How one congress embraced the festivalisation trend

6 minute read

In terms of event trends, festivalisation can be just the ticket for injecting life into a tired meeting. Here’s how one association created a carnival of science, art and movement. 

Festivalisation is one of the coolest kids on the event trends block right now. Borrowing elements from music shows, art installations and carnivals, festivalised events like Austin’s SXSW and Canada’s C2 Montréal display the sort of creativity, entertainment and focused attention that often elude traditional meetings. 

“The growing convergence between the business and creative industries, as well as boredom with the conference industry status quo, are disrupting how organizations design their conferences to better engage increasingly fractured and distracted audiences,” wrote Greg Oates in his Skift report on festivalisation as a meetings industry megatrend back in 2017.

It’s for good reason that festivalisation is high on everyone’s list of event trends to watch out for this decade. But, while commercial events like C2 are a natural fit for festival-like experiences such as VR art installations, can whimsical elements make the leap to the world of serious scientific conferences? Where do you fit festivalised moments in between hundreds of poster presentations and hotly debated symposia? And can you create a carnival atmosphere without compromising the integrity of the hard science?

Here’s what happened when one scientific congress tapped into this event trend and added a multidisciplinary splash to its traditional programme of events.

A science-heavy congress with a long history

The annual meeting of the International Ornithologists’ Union is a heavy-weight scientific event with a history stretching back to 1884. This prestigious quadrennial aims to bring together around 1,500 bird scientists and conservationists for a week of packed programming that runs from early morning late into the evening. “The Congress is kind of the Olympics for ornithologists, they want to attend it at least once in a lifetime,” says Shawn Cheng at MCI Canada. 

But when the congress came to Vancouver in 2018, the local chair had some big event ideas up his sleeve. Vancouver lies on a major migratory bird route, so the city is something of a haven for bird watchers. “There is a huge connection here for scientists and bird enthusiasts. And this is what the local chair wanted to tap into,” says Shawn, who played a critical role on the planning team for the 2018 event. “He didn’t want the congress to be just for ornithologists, he wanted it to be much bigger.” 

Festivalisation was the perfect event trend to help them get there.

Harnessing local energy

The organisers started with the idea of linking the conference with a local bird festival run by an avian scientist. But they also knew there was a lot of energy they could tap into in the area. Bird tourism is a multi-million dollar industry, and the research the MCI team carried out on its potential for the region impressed Vancouver city officials. “The city saw how this collaboration would benefit them, so people from local authorities like the tourism bureau and the parks department joined the event’s organising committee.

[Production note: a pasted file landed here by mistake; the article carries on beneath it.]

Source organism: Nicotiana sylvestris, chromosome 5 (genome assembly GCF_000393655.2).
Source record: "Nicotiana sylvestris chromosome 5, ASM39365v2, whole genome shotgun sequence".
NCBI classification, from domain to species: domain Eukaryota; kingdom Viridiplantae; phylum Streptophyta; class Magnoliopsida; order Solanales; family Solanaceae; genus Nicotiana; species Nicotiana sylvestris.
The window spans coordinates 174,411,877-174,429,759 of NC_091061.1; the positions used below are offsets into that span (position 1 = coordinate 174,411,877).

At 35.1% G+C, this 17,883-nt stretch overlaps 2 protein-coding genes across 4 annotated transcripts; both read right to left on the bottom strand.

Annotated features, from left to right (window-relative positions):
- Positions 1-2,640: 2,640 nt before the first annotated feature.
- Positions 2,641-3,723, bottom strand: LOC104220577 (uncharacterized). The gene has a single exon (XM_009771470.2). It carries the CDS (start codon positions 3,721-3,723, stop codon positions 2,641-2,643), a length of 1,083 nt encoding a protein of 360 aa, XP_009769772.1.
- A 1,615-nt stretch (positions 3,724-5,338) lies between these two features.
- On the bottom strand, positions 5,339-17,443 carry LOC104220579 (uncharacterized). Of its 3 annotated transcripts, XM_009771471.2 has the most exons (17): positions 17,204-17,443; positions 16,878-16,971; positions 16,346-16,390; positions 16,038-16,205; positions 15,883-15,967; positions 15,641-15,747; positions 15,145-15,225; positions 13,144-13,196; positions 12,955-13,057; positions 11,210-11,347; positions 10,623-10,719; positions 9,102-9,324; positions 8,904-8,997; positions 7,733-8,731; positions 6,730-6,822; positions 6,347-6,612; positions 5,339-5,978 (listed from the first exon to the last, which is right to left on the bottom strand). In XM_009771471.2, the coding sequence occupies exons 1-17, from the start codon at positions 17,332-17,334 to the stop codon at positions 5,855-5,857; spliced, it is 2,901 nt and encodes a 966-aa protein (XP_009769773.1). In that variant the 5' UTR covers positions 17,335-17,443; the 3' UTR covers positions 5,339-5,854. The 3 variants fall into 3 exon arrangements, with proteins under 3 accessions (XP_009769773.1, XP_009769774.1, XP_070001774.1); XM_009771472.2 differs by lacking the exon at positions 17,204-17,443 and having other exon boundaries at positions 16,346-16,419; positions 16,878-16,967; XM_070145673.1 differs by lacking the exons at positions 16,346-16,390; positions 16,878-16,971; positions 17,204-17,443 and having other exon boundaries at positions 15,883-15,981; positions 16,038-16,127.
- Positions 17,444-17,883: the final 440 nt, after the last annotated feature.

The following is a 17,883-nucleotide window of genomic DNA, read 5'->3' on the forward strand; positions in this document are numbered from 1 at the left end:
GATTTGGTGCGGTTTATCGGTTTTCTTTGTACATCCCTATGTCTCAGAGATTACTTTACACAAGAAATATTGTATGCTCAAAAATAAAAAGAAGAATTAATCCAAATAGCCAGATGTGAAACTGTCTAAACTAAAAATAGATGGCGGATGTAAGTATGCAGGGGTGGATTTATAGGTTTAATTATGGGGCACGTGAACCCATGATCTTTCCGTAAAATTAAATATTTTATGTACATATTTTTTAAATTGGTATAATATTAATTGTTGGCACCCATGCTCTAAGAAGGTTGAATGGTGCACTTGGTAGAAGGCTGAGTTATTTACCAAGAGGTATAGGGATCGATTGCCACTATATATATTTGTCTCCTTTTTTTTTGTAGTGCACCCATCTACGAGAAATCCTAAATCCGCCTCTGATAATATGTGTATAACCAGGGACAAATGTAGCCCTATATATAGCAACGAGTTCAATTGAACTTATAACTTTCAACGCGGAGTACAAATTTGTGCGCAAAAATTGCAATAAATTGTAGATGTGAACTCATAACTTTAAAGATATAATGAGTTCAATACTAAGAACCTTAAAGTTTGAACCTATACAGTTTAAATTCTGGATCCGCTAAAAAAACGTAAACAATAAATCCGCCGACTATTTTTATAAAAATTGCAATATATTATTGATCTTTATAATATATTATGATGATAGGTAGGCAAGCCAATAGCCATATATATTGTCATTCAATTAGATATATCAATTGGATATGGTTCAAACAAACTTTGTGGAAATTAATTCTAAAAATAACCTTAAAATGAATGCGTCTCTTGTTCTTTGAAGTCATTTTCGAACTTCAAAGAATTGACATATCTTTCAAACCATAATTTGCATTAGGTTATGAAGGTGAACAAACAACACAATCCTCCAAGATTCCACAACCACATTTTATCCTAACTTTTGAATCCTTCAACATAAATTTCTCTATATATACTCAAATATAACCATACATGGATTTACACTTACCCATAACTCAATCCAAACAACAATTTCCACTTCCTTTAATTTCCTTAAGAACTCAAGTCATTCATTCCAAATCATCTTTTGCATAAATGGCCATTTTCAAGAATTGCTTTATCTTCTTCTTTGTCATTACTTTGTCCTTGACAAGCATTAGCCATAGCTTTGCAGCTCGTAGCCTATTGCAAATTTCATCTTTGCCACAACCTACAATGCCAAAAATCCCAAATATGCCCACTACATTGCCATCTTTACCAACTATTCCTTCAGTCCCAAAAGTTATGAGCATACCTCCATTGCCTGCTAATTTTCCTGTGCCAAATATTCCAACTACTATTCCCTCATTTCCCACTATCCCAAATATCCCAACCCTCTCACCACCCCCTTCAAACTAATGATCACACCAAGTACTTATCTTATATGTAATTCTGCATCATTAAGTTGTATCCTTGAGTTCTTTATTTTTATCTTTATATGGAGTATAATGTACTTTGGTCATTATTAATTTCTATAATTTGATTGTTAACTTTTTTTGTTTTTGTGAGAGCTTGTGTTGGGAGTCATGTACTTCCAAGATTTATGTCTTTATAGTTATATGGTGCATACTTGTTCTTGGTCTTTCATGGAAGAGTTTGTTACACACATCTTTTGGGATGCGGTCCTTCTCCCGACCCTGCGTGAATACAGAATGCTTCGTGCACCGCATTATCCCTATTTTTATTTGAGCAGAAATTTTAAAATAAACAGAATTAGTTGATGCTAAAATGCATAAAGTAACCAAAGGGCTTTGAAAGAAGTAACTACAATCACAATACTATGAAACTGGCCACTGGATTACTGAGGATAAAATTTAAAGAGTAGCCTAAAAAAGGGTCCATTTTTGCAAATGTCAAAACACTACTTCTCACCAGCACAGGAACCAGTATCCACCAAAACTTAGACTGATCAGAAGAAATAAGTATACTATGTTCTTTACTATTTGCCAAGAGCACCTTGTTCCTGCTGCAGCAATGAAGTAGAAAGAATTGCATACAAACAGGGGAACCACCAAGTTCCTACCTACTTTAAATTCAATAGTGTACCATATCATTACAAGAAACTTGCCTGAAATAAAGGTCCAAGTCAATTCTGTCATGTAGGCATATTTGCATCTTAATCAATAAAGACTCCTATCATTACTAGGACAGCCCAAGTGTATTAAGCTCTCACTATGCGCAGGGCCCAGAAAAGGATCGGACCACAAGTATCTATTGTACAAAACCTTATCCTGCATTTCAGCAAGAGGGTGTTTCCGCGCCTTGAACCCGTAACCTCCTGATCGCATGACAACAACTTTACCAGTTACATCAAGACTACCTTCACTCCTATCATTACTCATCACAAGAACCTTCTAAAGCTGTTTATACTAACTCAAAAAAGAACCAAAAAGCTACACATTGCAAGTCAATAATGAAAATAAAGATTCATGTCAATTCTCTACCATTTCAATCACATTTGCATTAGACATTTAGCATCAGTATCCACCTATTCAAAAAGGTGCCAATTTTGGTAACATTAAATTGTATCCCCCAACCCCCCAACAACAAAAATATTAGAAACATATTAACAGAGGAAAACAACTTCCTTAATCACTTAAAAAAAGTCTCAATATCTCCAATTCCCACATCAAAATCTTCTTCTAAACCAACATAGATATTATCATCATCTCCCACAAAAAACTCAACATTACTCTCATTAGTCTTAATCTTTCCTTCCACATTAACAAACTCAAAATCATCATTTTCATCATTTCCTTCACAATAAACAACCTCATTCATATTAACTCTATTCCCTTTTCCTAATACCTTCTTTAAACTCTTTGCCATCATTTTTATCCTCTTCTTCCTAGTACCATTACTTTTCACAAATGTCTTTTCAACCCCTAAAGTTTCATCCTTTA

“From a logistics side, this was a dream come true.”

With a local festival to tap into and city officials onside, the team set to work planning the IOCongress and Vancouver International Bird Festival. And once they got started, the event ideas flowed fast and thick. 

Transformation by festivalisation 

The original plan was to hold the bird festival separate to the congress, but the team gradually embraced the festivalisation event trend throughout. “We would have these two different events happening at the same time, targeting different groups of people,” says Shawn. “But once we started the planning process, we identified a few areas where the two events could connect. And it became such a natural fit that we decided to do things together to engage the amateur birder population and take the science out into the public.” 

Festivalisation encouraged some truly creative conference design. The team collaborated with local partners like artists and poets to create a week-long programme bursting with multidisciplinary events around Vancouver. Proceedings kicked off with a bird parade, naturally. Over 200 volunteers, local artists, entertainers and delegates donned handmade bird costumes to parade through a local park and across the Vancouver seawall to the Vancouver Convention Centre. 

The bird parade in full flight

Canada Post topped off this rather surreal sight by unveiling limited-edition stamps in honour of the festival and to spread conservation awareness. The team also held events around the city like bird-watching tours and first nation performances. And the festival had a public lecture series which included speakers like Booker Prize-winner Margaret Atwood and award-winning conservationist Purnima Barman. 

A very untraditional expo

The congress expo and poster hall (home to +1,000 scientific posters) also got a revamp. The team opened its doors to the public for the first time, and installed a public theatre with a set programme of events to attract the crowds. “The group Artists for Conservation also relocated their annual exhibition into our trade show. It made the expo very untraditional,” says Shawn. A signature event of the week-long artists’ show was the unveiling of the Silent Skies mural. A 100-foot installation of 678 endangered bird portraits painted by artists and local school children.